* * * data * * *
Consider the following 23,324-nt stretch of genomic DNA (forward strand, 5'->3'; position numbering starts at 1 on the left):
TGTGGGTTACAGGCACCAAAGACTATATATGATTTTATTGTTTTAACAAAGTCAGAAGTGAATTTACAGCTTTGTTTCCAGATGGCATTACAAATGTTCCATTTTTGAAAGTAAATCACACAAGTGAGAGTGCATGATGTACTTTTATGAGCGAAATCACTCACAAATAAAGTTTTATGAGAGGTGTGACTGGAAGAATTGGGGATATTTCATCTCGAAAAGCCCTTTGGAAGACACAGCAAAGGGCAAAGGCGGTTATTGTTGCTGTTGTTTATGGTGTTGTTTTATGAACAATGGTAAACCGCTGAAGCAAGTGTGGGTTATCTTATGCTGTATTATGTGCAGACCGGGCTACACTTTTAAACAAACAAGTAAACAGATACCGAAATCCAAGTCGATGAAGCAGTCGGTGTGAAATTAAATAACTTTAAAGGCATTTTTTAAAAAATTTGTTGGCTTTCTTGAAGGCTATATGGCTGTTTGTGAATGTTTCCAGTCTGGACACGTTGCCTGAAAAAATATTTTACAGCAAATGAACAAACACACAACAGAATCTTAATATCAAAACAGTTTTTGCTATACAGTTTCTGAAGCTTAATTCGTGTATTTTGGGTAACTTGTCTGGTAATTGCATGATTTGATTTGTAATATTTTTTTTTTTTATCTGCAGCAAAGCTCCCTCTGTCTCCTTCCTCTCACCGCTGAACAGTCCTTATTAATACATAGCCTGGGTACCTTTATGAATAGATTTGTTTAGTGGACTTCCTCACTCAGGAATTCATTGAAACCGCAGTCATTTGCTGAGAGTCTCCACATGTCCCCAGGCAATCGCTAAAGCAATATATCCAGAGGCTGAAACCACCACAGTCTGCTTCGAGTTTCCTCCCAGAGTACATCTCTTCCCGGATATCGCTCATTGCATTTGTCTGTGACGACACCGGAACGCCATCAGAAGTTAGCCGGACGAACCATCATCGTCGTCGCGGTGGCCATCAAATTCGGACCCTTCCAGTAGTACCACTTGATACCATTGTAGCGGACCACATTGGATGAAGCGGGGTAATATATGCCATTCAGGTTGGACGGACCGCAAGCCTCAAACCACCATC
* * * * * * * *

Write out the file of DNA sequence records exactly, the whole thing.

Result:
Consider the following 23,324-nt stretch of genomic DNA (forward strand, 5'->3'; position numbering starts at 1 on the left):
TGTGGGTTACAGGCACCAAAGACTATATATGATTTTATTGTTTTAACAAAGTCAGAAGTGAATTTACAGCTTTGTTTCCAGATGGCATTACAAATGTTCCATTTTTGAAAGTAAATCACACAAGTGAGAGTGCATGATGTACTTTTATGAGCGAAATCACTCACAAATAAAGTTTTATGAGAGGTGTGACTGGAAGAATTGGGGATATTTCATCTCGAAAAGCCCTTTGGAAGACACAGCAAAGGGCAAAGGCGGTTATTGTTGCTGTTGTTTATGGTGTTGTTTTATGAACAATGGTAAACCGCTGAAGCAAGTGTGGGTTATCTTATGCTGTATTATGTGCAGACCGGGCTACACTTTTAAACAAACAAGTAAACAGATACCGAAATCCAAGTCGATGAAGCAGTCGGTGTGAAATTAAATAACTTTAAAGGCATTTTTTAAAAAATTTGTTGGCTTTCTTGAAGGCTATATGGCTGTTTGTGAATGTTTCCAGTCTGGACACGTTGCCTGAAAAAATATTTTACAGCAAATGAACAAACACACAACAGAATCTTAATATCAAAACAGTTTTTGCTATACAGTTTCTGAAGCTTAATTCGTGTATTTTGGGTAACTTGTCTGGTAATTGCATGATTTGATTTGTAATATTTTTTTTTTTTATCTGCAGCAAAGCTCCCTCTGTCTCCTTCCTCTCACCGCTGAACAGTCCTTATTAATACATAGCCTGGGTACCTTTATGAATAGATTTGTTTAGTGGACTTCCTCACTCAGGAATTCATTGAAACCGCAGTCATTTGCTGAGAGTCTCCACATGTCCCCAGGCAATCGCTAAAGCAATATATCCAGAGGCTGAAACCACCACAGTCTGCTTCGAGTTTCCTCCCAGAGTACATCTCTTCCCGGATATCGCTCATTGCATTTGTCTGTGACGACACCGGAACGCCATCAGAAGTTAGCCGGACGAACCATCATCGTCGTCGCGGTGGCCATCAAATTCGGACCCTTCCAGTAGTACCACTTGATACCATTGTAGCGGACCACATTGGATGAAGCGGGGTAATATATGCCATTCAGGTTGGACGGACCGCAAGCCTCAAACCACCATC